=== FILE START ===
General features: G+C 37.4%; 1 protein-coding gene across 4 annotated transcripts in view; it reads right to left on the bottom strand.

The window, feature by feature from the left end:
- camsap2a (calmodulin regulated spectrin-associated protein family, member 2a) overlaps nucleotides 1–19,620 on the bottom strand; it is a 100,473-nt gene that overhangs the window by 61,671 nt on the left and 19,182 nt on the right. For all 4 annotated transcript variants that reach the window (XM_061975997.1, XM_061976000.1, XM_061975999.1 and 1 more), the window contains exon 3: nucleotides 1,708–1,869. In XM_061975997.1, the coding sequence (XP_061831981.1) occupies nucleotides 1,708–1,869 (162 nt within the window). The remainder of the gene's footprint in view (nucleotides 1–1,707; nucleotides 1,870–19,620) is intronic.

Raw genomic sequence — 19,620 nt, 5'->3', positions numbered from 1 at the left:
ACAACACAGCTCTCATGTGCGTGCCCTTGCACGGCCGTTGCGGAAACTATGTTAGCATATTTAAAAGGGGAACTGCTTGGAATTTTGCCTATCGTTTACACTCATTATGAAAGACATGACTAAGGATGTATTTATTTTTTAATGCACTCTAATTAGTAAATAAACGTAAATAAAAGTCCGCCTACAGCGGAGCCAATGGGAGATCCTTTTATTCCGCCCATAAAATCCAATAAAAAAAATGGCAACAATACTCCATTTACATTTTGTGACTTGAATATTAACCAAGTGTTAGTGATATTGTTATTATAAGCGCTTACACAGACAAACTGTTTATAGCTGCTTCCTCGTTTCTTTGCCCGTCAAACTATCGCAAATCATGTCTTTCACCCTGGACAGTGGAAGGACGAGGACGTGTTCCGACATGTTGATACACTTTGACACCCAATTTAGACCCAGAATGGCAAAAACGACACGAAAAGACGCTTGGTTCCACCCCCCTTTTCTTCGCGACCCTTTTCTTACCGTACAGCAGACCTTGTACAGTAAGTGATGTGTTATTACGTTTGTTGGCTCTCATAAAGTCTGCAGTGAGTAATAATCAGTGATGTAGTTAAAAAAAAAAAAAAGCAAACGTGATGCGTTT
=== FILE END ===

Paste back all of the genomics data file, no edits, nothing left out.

General features: G+C 37.4%; 1 protein-coding gene across 4 annotated transcripts in view; it reads right to left on the bottom strand.

The window, feature by feature from the left end:
- camsap2a (calmodulin regulated spectrin-associated protein family, member 2a) overlaps nucleotides 1–19,620 on the bottom strand; it is a 100,473-nt gene that overhangs the window by 61,671 nt on the left and 19,182 nt on the right. For all 4 annotated transcript variants that reach the window (XM_061975997.1, XM_061976000.1, XM_061975999.1 and 1 more), the window contains exon 3: nucleotides 1,708–1,869. In XM_061975997.1, the coding sequence (XP_061831981.1) occupies nucleotides 1,708–1,869 (162 nt within the window). The remainder of the gene's footprint in view (nucleotides 1–1,707; nucleotides 1,870–19,620) is intronic.

Raw genomic sequence — 19,620 nt, 5'->3', positions numbered from 1 at the left:
ACAACACAGCTCTCATGTGCGTGCCCTTGCACGGCCGTTGCGGAAACTATGTTAGCATATTTAAAAGGGGAACTGCTTGGAATTTTGCCTATCGTTTACACTCATTATGAAAGACATGACTAAGGATGTATTTATTTTTTAATGCACTCTAATTAGTAAATAAACGTAAATAAAAGTCCGCCTACAGCGGAGCCAATGGGAGATCCTTTTATTCCGCCCATAAAATCCAATAAAAAAAATGGCAACAATACTCCATTTACATTTTGTGACTTGAATATTAACCAAGTGTTAGTGATATTGTTATTATAAGCGCTTACACAGACAAACTGTTTATAGCTGCTTCCTCGTTTCTTTGCCCGTCAAACTATCGCAAATCATGTCTTTCACCCTGGACAGTGGAAGGACGAGGACGTGTTCCGACATGTTGATACACTTTGACACCCAATTTAGACCCAGAATGGCAAAAACGACACGAAAAGACGCTTGGTTCCACCCCCCTTTTCTTCGCGACCCTTTTCTTACCGTACAGCAGACCTTGTACAGTAAGTGATGTGTTATTACGTTTGTTGGCTCTCATAAAGTCTGCAGTGAGTAATAATCAGTGATGTAGTTAAAAAAAAAAAAAAGCAAACGTGATGCGTTT